First Look: Mahindra Xylo 2012

The success of the XUV500 hasn’t stopped the folks at Mahindra from working on the rest of its line-up. Mahindra has launched a refreshed version of its premium MUV, the Xylo. The company has improved the MPV in key areas, and has now given it a more up-market look.

The Xylo not only gets added features, but now is also available with the m-Hawk engine from the Scorpio.  Although the complete model line-up has been upgraded, the maximumnumber of changes are seen on the new top-end variant – E9.

So what all has changed? The basic shape still remains the same, yet the new Xylo looks much mature.  Gone are the unnecessary rounds and curves that gave the Xylo an oddball look. It’s all plain and simple now, with even the new grille following a flat pattern. The bonnet also has gone through the “plain-treatment” and the Mahindra logo is now placed at the lip of the bonnet rather than on the grill as it was in the case of earlier models. The headlamps and the fog lamp cluster have been redesigned, and the bumper now gets plastic claddings which to us looked very flimsy but yet helps to accentuate the look of the Xylo.

Moving on to the side profile, the Xylo retains its original look and doesn’t get much to boast about. The only slight upgrade is that the roof-rails are now body hugging unlike the taller ones on the older car. At the rear, the influence from the XUV500 is evident as the C and D pillar have been completely blacked out. A slight alteration to the tail-lamps and a new rear spoiler wraps-up the list of exterior changes.

Step inside, and it’s all a similar territory. The dashboard layout remains the same; however the interiors are now in a darker shade of brown. The colour gels in well with the wooden inserts and overall you wouldn’t be disappointed. The new E9 variant comes with a list of new features.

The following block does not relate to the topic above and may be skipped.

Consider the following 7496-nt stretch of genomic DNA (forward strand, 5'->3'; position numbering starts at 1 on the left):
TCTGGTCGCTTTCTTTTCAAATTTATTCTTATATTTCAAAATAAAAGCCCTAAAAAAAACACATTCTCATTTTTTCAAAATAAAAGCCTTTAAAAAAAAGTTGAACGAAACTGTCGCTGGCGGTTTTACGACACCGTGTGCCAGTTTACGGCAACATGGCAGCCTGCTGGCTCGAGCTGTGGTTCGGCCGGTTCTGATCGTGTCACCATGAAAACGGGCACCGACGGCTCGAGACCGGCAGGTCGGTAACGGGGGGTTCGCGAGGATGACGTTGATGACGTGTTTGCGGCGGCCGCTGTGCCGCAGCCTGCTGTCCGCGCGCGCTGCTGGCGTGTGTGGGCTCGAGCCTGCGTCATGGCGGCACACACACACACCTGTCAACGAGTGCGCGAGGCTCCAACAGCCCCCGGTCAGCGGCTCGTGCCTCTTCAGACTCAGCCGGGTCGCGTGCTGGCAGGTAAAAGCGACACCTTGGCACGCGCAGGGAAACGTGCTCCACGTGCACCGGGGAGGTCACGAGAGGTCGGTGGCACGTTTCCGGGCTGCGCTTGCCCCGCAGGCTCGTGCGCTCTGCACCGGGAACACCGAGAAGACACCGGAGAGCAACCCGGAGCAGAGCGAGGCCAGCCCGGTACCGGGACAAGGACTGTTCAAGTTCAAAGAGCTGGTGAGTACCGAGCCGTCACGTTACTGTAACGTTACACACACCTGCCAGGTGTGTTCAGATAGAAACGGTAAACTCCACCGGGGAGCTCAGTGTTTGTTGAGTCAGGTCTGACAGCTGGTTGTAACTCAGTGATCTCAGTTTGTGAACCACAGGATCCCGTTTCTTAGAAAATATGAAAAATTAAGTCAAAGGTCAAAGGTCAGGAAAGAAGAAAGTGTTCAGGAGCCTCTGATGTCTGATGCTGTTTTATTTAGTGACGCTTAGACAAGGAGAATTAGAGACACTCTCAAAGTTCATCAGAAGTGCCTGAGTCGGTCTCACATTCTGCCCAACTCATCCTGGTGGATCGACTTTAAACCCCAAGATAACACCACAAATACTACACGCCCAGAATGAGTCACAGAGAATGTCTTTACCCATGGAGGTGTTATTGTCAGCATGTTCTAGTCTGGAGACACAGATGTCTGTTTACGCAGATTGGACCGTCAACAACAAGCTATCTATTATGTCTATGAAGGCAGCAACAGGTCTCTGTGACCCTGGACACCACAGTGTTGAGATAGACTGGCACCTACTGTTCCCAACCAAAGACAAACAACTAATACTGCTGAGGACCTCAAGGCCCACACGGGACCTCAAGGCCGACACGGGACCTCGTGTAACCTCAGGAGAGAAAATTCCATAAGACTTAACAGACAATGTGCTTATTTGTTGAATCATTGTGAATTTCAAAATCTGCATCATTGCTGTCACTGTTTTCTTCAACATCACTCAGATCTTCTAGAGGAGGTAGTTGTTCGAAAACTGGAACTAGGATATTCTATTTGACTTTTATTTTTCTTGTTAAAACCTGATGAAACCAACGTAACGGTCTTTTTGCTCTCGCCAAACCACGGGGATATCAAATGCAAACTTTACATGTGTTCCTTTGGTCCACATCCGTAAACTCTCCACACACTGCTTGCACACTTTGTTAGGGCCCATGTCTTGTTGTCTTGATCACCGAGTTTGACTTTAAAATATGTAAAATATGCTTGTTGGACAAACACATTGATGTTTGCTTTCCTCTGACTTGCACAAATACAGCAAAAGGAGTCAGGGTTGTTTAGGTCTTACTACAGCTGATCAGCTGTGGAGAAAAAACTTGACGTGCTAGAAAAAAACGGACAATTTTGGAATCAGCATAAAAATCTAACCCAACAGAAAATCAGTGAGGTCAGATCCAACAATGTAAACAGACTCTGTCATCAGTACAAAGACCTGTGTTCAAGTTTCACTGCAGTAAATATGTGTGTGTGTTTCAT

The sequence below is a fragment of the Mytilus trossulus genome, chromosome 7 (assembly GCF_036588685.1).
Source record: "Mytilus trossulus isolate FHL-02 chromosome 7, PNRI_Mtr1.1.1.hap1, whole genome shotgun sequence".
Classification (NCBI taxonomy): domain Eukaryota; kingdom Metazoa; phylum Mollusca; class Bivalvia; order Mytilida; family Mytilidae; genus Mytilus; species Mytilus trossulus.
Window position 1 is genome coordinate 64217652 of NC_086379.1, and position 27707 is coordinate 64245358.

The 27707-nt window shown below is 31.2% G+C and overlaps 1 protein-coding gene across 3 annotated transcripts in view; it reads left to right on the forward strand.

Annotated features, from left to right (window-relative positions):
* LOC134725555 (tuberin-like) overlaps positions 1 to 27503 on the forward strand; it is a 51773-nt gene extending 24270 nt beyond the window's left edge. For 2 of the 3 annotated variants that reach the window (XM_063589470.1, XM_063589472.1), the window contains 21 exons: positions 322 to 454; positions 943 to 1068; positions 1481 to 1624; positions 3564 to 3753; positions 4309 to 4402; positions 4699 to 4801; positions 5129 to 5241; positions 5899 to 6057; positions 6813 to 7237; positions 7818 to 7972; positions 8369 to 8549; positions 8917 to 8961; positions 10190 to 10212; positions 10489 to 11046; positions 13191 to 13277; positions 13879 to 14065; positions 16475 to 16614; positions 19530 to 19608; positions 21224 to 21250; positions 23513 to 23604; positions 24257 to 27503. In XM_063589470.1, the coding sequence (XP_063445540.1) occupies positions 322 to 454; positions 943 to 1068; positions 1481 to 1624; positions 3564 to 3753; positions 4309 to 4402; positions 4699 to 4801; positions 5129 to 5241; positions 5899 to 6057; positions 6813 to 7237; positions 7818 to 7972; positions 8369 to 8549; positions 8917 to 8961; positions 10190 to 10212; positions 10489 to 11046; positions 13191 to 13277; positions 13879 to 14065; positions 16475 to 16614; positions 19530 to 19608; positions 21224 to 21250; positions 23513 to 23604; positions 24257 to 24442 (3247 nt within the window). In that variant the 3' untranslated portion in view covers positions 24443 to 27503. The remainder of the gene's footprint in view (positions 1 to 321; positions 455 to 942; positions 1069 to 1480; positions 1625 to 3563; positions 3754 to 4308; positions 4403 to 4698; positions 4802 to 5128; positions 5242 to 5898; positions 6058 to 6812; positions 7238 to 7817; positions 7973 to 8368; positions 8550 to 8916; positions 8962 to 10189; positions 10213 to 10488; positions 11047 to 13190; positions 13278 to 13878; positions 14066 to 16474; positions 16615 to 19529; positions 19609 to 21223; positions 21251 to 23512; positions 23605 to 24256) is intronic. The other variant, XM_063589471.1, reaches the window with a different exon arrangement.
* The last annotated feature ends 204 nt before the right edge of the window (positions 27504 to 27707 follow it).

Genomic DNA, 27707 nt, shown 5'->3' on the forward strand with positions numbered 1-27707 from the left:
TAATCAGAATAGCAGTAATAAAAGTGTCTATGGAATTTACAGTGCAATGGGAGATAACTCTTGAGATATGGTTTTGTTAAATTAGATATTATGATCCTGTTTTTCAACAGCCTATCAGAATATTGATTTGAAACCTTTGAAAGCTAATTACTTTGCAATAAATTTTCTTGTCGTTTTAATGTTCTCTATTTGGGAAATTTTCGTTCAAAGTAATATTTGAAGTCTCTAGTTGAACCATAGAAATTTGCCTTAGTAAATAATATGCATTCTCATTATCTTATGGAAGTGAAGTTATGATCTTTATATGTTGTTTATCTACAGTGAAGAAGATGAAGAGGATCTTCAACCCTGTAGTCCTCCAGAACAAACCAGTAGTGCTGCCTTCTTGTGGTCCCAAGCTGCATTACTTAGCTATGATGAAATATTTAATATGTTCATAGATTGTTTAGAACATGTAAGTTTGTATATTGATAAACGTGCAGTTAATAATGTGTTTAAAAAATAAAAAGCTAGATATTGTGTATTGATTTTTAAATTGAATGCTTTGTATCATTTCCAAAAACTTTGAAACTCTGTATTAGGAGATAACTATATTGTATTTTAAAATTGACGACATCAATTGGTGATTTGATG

The steering wheel now gets audio controls and voice-command technology (VCT). The VCT enables the driver to order instructions to the car, such as locking of doors, starting/stopping of wipers and even opening the fuel-lid!

We asked the VCT to switch on the headlamps for us, and without much fuss it followed our instructions. What differentiates this system from the rest is that it has been developed keeping in mind the many Indian accents.The steering mounted switches also control the new cruise control feature.

The mechanicals on the facelift remain untouched; however the new E9 variant gets the 120 BHP m-Hawk engine from the Scorpio. This engine even gets a new 5-speed gearboxwhichuses detent pin technology and synchromesh even for reverse. This smoothers the gear-change and is yet to debut on the Scorpio. All variants below the E9 stick with the 112bhp mEagle motor though the base versions still come with the more fuel efficient m2DI CR motor which is mainly targeted for the Taxi market.

On our extremely short drive, the Xylo felt quick and the turbo-lag was minimal. It pulled well from low revs and didn’t ask for much effort. With the new suspension settings, the ride was comfortable and we noticed a reduced body roll. This however will be kept reserved till we get to do a proper review.

We believe that the new Xylo will be just as successful as the car it replaces. With the facelift, the Xylo still retains all the good elements of its predecessor.

The E9 variant, being targeted towards affluent families, is even loaded with safety features such as: Dual SRS airbags, ABS with EBD and reverse-park assist, which makes it a terrific value for money.Prices start at Rs 8.1 lakh for the E4 variant and go on to Rs 10.25 lakh for this top-end E9 version.

Mahindra says prices of variants have gone up by a maximum of Rs15,000 and in some cases a snipped equipment list on some mid-range variants has caused prices to go down.

Photos by Jubin Joshi